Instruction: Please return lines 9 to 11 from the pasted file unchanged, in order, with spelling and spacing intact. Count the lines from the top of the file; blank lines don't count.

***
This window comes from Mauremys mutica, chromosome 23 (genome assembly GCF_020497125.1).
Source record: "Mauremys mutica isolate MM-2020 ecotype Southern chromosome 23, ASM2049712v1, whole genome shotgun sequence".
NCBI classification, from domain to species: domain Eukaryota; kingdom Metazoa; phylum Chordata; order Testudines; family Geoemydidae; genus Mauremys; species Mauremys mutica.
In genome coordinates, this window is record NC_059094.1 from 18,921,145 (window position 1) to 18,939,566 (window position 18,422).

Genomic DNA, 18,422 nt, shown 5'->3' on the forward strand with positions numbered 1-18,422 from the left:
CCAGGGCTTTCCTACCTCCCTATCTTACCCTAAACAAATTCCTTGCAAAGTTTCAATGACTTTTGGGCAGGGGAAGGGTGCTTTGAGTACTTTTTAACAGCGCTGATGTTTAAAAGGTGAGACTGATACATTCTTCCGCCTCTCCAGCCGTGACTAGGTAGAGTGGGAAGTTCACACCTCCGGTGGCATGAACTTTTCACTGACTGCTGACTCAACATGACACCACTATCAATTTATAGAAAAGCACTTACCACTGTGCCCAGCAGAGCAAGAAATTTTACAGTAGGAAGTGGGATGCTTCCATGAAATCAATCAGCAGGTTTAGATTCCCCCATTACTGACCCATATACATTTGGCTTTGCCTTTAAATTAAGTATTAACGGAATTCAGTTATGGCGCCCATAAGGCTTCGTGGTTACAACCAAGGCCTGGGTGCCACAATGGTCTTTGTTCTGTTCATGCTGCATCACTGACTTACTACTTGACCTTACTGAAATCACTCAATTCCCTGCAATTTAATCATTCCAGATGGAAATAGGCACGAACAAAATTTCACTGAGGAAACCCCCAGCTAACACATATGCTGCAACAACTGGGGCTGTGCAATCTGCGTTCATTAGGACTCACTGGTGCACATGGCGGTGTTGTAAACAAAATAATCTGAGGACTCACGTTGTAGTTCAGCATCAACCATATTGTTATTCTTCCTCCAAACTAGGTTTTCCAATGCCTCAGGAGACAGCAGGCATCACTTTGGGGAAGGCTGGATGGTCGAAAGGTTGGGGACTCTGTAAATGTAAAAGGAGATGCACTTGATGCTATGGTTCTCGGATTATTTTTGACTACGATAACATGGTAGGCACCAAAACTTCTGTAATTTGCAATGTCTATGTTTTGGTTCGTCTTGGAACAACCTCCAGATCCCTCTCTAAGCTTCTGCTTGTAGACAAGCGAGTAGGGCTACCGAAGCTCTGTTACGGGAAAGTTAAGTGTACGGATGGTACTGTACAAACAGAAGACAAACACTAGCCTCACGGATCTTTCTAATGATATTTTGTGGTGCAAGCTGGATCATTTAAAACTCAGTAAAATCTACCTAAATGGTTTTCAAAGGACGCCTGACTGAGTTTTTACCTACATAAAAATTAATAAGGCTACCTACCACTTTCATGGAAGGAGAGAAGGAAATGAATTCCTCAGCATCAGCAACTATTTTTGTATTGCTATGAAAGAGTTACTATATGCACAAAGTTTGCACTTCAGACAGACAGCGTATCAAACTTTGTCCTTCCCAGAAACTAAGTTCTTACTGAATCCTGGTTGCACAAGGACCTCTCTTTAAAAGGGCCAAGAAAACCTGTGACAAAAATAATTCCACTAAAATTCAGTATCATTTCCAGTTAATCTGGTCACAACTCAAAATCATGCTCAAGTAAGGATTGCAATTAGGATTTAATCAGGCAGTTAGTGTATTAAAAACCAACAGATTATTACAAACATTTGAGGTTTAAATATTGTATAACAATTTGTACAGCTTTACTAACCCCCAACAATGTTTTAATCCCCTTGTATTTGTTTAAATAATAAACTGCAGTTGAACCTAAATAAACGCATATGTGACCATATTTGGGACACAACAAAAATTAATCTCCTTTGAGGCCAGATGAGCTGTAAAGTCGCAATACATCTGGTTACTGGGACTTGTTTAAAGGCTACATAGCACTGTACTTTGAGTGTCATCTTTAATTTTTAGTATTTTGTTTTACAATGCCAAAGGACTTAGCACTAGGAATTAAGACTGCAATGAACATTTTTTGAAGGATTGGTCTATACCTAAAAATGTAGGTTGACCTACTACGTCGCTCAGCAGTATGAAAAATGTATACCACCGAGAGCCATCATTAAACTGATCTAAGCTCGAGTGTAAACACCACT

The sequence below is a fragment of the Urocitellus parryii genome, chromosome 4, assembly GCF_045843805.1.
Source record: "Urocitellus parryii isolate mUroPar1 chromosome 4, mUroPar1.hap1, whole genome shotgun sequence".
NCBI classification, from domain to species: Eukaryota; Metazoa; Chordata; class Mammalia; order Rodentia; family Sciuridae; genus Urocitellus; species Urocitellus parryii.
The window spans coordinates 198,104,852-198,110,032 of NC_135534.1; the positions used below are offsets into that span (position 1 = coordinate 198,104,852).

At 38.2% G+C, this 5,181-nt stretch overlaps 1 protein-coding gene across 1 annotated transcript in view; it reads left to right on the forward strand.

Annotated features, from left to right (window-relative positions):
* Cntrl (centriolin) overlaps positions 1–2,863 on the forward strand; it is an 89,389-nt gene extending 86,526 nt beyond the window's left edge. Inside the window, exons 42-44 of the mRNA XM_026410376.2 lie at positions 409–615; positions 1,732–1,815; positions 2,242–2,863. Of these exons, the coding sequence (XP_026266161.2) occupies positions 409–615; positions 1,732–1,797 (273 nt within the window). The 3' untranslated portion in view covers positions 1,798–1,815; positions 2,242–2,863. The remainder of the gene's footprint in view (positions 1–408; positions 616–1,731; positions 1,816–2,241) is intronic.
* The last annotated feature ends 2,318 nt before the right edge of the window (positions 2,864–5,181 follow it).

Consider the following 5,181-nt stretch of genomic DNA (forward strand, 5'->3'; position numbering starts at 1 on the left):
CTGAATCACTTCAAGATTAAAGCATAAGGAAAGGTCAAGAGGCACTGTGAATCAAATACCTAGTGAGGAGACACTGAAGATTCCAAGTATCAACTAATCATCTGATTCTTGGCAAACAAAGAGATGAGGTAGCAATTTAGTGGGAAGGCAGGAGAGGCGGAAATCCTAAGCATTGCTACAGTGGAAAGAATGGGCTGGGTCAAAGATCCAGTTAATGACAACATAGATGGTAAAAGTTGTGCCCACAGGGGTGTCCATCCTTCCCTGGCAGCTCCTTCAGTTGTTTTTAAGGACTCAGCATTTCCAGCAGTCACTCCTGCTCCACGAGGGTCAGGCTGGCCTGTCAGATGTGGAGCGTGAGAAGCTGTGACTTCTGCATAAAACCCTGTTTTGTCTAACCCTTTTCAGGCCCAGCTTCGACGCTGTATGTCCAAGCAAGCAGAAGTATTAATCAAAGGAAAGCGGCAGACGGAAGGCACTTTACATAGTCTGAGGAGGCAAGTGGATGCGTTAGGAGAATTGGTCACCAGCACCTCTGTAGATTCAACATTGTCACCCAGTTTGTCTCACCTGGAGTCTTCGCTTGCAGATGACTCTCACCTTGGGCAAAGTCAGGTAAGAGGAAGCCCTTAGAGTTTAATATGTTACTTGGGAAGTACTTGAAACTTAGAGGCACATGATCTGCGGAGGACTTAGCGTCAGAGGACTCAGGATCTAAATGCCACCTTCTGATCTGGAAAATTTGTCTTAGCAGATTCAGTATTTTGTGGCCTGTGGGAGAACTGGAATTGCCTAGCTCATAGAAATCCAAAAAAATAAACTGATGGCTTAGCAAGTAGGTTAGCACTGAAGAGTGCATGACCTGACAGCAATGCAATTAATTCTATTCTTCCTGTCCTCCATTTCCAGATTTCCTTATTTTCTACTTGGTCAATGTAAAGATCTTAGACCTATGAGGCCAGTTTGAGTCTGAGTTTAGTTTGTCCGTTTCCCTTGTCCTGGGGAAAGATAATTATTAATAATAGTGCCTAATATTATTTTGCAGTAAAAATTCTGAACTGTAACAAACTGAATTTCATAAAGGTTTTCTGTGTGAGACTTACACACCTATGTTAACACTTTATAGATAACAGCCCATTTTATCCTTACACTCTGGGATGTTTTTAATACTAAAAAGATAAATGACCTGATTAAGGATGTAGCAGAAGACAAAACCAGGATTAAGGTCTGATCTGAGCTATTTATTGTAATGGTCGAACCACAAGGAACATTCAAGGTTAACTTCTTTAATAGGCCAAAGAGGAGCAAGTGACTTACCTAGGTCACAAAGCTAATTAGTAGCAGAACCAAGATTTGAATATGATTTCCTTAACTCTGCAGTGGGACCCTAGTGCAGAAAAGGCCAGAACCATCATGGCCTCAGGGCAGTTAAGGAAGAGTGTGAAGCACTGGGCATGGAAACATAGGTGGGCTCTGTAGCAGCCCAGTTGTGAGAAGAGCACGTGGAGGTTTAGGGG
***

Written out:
NCBI classification, from domain to species: Eukaryota; Metazoa; Chordata; class Mammalia; order Rodentia; family Sciuridae; genus Urocitellus; species Urocitellus parryii.
The window spans coordinates 198,104,852-198,110,032 of NC_135534.1; the positions used below are offsets into that span (position 1 = coordinate 198,104,852).

At 38.2% G+C, this 5,181-nt stretch overlaps 1 protein-coding gene across 1 annotated transcript in view; it reads left to right on the forward strand.